Back in the days when the world was new, Zeus, Neptune, and Minerva had great arguments about which god could make the most perfect object. The three decided to have a contest to see which of their creations came closest to perfection. They asked the god Momus to be the judge.
Zeus made a man; Neptune, a bull; and Minerva, a house. Momus studies the three creations.
He immediately found fault with Zeus man: “There is no window in his breast so that we can see his innermost feelings and desires.”
Next, he took issue with the bull. “Its horn are above its eyes. How can the animals see when it gores with them?” Momus said disdainfully.
Finally, Momus pointed to a flaw of the house. “It has no wheels to let the owners move away from noisy neighbors,” he asked.
Zeus became furious at the god who criticized everything, and drove him from Heaven.
Those who produce the least are the ones who criticize the most.
A few days ago, a client and friend of mine, Henry, told me about a business partnership he desired to enter. It sounded interesting and he was excited about it. I had mentored and coached Henry the previous year on how to start an educational coaching practice. He had already met all his Key Performance Indices (KPIs) we had both set when he first got started with using my 3D framework (Talent Discovery, Talent Development and Talent Distribution) and was already yearning for more clients, more money and a much bigger vision. Now one of his clients decided to open an educational resource centre for him in order to help him distribute his talents to more kids. Frankly, it looked like divine providence and that the stars had aligned to shine on him.
After a few days, Henry calls me again but this time I notice his enthusiasm was curbed and he sounded more. confused than confident. So I invited him over for a chat during the weekend. He told me about how he had confided in some of his family members about the new partnership, only to meet their disapproval.
I listened to his tale. Then asked him which of his family members were entrepreneurs. He replied, “None”. I asked him if any of them has ever entered a successful partnership before, again he replies “No one”. Then I asked him if he would seek advice on how to repair his car from the best neurosurgeon in the world? Again he replies “No”.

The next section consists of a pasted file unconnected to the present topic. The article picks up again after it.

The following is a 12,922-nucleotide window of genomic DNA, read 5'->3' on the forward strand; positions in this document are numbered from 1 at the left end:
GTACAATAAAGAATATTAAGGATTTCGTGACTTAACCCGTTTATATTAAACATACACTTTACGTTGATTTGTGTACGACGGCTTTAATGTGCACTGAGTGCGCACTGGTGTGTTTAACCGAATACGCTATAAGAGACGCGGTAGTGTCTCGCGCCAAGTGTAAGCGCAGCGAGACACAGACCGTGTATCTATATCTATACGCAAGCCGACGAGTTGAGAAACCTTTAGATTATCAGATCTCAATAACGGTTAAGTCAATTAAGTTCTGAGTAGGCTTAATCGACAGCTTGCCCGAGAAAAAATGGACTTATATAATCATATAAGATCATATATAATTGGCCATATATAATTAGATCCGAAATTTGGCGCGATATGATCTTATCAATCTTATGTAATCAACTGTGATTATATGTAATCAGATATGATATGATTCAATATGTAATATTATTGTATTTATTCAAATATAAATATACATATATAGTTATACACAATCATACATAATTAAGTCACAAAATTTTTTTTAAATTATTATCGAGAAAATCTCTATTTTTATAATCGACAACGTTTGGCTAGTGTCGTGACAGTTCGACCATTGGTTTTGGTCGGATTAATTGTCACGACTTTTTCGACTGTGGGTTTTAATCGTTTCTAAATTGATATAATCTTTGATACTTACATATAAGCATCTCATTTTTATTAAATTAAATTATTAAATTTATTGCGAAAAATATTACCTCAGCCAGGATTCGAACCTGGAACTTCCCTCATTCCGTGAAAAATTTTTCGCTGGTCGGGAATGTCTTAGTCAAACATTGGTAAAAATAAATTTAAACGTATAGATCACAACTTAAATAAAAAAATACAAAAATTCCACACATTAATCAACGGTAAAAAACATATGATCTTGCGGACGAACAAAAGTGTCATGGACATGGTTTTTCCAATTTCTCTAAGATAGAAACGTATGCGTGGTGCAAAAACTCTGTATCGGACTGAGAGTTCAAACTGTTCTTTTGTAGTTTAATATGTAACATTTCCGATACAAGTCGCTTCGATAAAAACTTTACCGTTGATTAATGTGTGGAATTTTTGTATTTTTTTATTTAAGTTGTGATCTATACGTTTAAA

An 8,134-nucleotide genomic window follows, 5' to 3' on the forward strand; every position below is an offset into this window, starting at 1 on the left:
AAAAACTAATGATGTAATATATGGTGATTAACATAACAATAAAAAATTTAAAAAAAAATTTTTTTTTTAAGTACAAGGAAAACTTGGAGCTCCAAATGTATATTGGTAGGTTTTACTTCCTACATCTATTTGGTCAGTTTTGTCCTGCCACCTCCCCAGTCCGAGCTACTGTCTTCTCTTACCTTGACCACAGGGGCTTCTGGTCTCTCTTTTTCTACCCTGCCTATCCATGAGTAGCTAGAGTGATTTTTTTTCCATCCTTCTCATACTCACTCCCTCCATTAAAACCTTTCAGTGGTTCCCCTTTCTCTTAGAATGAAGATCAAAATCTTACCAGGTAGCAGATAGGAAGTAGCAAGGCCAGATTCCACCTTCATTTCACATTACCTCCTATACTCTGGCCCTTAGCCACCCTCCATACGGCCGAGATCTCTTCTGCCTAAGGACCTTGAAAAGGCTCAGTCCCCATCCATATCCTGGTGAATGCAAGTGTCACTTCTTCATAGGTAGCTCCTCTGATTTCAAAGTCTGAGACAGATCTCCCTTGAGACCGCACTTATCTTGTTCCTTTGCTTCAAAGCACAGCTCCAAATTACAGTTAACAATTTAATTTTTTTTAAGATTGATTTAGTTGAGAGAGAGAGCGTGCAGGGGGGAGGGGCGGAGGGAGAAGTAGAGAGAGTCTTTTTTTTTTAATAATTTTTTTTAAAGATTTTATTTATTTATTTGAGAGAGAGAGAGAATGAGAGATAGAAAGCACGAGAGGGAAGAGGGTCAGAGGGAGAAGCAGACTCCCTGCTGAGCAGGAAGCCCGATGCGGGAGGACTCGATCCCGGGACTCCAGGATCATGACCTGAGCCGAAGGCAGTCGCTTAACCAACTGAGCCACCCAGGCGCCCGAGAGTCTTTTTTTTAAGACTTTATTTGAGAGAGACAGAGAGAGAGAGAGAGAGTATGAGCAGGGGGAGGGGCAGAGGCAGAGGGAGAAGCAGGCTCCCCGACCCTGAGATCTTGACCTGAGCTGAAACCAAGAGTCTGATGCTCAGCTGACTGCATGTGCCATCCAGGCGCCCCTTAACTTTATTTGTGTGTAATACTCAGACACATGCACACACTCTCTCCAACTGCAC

The point here is quite simple. Seek advice and counsel from those who have done whatever it is you intend to do. Protect your business idea from these type of people that would criticize it before ever giving it a chance to see the light of day.
Walt Disney proposed a formula for his cartoons and movie production which I think everyone should follow when developing an idea.
First have a team of dreamers or creatives come up with a compelling storyline or idea.
Secondly have a team of producers draw up the cartoons, enlist the characters and make soundtracks to give life to the idea.
Lastly show the film to a select number of critics in order to fine tune on the idea and fix any last-minute errors before airing in cinemas to the general public.
In the same way, you must protect your idea from the critics at least up on till the time you’ve given it a chance to be developed. That way no matter their criticisms, you don’t get disheartened and pull the plug on the entire idea. Instead you take in their feedback and adjust where you deem neccesary.
It’s easy to walk away from an idea that you haven’t invested in yet. It’s like aborting a baby. But to walk away from one that you’ve invested time and energy in developing? That’s like abandoning a baby. It’s just cold-hearted and so very few ever do this. This gives the baby a chance to live, grow and succeed. Creators make babies. Critics complain that the bellies of pregnant women is too potruded for just one baby girl. It would be better if it were triplets.
Stop relying on beer parlour knowledge or emotional counsel from those with little or no insight, track record or previous successes. Your business ideas are unborn babies- protect them!